At Oso Libre Winery, they’re growing wine grapes — and sheep and free-range Black Angus cattle, all of them key aspects of the property’s diversified agriculture business.
Chris and Linda Behr purchased the 90-acre Paso Robles property in 1995 and are constantly working to dial in sustainable practices. In addition to gaining Sustainability in Practice certification for the vineyards, Oso Libre also uses renewable energy for all the winery’s electric needs, and a flock of stalwart English Babydoll sheep handles most of the vineyard’s weed abatement and soil maintenance.
The first eight cows came on board in 2003 and “are raised as cow/calf pairs, which is a specific way of ranching,” Behr explained. Today the herd has grown to 36 animals. Each cow is essentially attached, in a sense, to three other animals — the calf she is pregnant with, the calf she’s nursing, and her last year’s “teenager,” which will be harvested for the beef program at about 2 years old.
The cattle are managed as a “closed-herd system,” so every animal living on the ranch, apart from those first eight cows, has been born there. (The only exception is the annual visit by a breeding bull.) During their lifespan, the cattle are rotated in a stress-free manner between nine different paddocks, giving them free access to rangeland grass, creek water and salt licks. They also get the occasional alfalfa hay treat and a mild antibiotic for ticks, but are never given any hormones.
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In the final 90 days before the 2-year-old steers head off to become dinner, a grain mixture is added to their diet that includes a daily ration of spent beer hops from a local brewery. As Behr noted, “it’s full of protein and sweetness, as well as 4 percent alcohol. So now the steers are fat, happy, slightly buzzed and I will have only lied to them once!”
After the cattle have been butchered, the meat is dry-aged for 21 days, a process which shrinks the finished product by 25 percent but results in a more concentrated and richer beef flavor. Most of the meat goes to members of Oso Libre’s beef club, but there’s also a refrigerated case of various cuts in the tasting room that’s available for purchase by the public, and the winery hosts “Estate Burger BBQs” throughout the summer ($10/plate, wine-tasting fee not included).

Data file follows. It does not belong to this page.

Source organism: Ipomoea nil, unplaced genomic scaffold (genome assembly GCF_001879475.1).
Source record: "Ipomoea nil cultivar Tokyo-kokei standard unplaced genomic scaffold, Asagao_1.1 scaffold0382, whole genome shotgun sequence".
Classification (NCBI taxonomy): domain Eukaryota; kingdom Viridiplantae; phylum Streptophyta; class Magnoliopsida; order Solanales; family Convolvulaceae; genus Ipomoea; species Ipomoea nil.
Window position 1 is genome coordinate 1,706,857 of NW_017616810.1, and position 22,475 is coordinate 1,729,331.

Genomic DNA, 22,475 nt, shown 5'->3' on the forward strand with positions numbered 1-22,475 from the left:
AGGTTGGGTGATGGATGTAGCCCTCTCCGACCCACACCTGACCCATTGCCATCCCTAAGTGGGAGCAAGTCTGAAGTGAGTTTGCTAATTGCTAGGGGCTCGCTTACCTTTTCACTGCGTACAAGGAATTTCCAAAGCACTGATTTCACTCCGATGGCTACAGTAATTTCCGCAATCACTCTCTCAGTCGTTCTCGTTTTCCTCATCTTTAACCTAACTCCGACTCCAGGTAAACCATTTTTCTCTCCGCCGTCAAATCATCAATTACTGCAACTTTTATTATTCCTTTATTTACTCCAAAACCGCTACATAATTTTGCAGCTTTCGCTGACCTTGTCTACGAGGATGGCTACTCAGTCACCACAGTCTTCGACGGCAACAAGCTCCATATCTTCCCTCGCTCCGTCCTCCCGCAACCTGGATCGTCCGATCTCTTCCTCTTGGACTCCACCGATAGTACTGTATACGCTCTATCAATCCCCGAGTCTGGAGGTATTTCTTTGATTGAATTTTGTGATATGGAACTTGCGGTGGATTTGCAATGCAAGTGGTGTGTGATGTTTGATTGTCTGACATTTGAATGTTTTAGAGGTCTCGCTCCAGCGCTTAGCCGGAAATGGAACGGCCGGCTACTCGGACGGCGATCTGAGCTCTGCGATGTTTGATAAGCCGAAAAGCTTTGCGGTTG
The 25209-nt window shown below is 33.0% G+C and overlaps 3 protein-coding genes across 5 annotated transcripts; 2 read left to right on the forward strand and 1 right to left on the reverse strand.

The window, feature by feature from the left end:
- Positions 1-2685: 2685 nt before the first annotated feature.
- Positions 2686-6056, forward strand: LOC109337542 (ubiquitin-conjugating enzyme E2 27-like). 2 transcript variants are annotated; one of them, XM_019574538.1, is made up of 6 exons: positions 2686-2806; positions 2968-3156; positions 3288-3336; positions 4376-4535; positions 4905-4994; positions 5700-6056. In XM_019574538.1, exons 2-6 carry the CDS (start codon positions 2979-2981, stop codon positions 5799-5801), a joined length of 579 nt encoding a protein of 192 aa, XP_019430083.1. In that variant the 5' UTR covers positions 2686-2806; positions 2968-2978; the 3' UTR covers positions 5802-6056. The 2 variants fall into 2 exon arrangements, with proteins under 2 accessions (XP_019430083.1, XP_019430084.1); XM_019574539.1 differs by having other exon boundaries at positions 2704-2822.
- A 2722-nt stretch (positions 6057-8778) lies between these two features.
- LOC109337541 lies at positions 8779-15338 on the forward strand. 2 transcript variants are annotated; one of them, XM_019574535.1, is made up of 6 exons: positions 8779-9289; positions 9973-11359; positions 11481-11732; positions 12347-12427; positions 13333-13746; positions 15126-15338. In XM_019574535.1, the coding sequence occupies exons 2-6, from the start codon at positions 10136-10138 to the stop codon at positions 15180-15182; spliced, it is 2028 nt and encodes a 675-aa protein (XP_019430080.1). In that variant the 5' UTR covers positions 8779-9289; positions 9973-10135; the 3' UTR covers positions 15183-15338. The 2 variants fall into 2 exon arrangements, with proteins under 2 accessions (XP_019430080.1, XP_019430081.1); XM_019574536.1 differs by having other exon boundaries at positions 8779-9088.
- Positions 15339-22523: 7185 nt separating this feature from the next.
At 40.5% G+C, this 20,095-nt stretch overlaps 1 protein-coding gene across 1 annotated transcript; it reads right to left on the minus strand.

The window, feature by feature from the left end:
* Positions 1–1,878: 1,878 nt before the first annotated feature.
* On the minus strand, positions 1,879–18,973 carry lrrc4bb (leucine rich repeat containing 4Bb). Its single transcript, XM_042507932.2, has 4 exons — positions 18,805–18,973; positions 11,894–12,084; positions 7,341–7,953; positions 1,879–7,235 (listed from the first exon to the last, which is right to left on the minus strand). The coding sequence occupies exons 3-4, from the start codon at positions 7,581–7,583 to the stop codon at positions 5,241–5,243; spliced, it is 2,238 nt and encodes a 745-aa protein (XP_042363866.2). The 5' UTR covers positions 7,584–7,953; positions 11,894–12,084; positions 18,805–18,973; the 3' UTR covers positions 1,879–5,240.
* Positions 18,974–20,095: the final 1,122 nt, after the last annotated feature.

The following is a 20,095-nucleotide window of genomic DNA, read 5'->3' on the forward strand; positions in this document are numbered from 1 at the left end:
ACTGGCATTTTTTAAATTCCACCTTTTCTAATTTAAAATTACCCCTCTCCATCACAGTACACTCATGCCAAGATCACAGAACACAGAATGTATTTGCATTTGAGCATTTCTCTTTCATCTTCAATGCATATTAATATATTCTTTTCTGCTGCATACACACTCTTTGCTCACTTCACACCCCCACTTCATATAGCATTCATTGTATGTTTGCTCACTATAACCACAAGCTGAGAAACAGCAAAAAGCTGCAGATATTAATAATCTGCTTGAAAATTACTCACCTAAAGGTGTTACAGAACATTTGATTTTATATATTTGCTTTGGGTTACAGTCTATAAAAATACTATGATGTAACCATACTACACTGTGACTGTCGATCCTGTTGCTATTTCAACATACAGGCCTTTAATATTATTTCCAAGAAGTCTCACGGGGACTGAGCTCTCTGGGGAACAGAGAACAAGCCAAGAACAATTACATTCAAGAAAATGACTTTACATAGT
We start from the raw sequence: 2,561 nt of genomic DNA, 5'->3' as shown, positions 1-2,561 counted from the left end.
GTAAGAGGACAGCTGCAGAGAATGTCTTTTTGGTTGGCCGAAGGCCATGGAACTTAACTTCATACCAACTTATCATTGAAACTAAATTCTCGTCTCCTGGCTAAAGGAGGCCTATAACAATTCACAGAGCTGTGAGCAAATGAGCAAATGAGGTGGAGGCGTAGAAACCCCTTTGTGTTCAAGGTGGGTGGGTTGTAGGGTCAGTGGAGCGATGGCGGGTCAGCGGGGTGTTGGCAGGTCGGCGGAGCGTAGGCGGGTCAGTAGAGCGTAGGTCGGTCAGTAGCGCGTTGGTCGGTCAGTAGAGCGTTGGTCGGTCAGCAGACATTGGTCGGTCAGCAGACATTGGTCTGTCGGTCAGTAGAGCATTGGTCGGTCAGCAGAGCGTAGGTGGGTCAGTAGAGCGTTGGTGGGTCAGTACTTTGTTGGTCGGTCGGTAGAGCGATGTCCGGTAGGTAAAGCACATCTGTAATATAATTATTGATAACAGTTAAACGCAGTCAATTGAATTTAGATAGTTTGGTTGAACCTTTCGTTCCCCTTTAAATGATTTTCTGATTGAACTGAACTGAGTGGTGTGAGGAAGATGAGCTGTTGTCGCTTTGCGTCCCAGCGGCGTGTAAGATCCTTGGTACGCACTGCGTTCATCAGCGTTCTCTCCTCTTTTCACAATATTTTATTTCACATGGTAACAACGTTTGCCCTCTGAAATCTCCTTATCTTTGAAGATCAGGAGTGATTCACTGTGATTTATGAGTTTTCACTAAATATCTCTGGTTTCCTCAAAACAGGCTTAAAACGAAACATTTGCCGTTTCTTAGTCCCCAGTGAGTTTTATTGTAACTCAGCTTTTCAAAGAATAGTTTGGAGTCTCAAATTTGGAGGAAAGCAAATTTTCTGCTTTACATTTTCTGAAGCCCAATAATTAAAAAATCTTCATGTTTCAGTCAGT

“Our estate Angus program is a cornerstone of Oso Libre,” said Behr, noting that he and Linda run the family winery with their son and daughter-in-law Jeff and Elizabeth Freeland. “The natural movement of the cattle helps the land — the animals live in a symbiotic relationship with it, and therefore everything else thrives as a result. All of us at Oso Libre Winery invite you to come try our vines, wines and Angus!”
Other local meat producers
If you’re looking for some local meat to grill on the Fourth of July or throughout the summer, here are just a few of the other options available in San Luis Obispo County. Some are retail storefronts such as the J&R locations, others are operated by the ranchers themselves as beef clubs, and some* sell individually packaged product at local farmers markets and/or local groceries. Be aware that some of this meat is entirely grass-fed, which means it’s much leaner and will require less cooking time — ask the butchers and ranchers for cooking tips!
J&R Natural Meat & Sausage: 3450 Riverside Ave, Paso Robles, 237-8100; 1131 Rossi Road (by Trader Joe’s), Templeton, 434-5050; jrmeats.com
Adelaida Springs Ranch: adelaidasprings.com
Charter Oak Meats*: charteroak.slo-ag.com
Fair Oaks Ranch: forangus.com/meat-angus.html
Johansing Farms*: johansingfarmsales.com
Nick Ranch*: enjoygrassfedbeef.com
Mighty Nimble Ranch Club: 674-1686, email firstname.lastname@example.org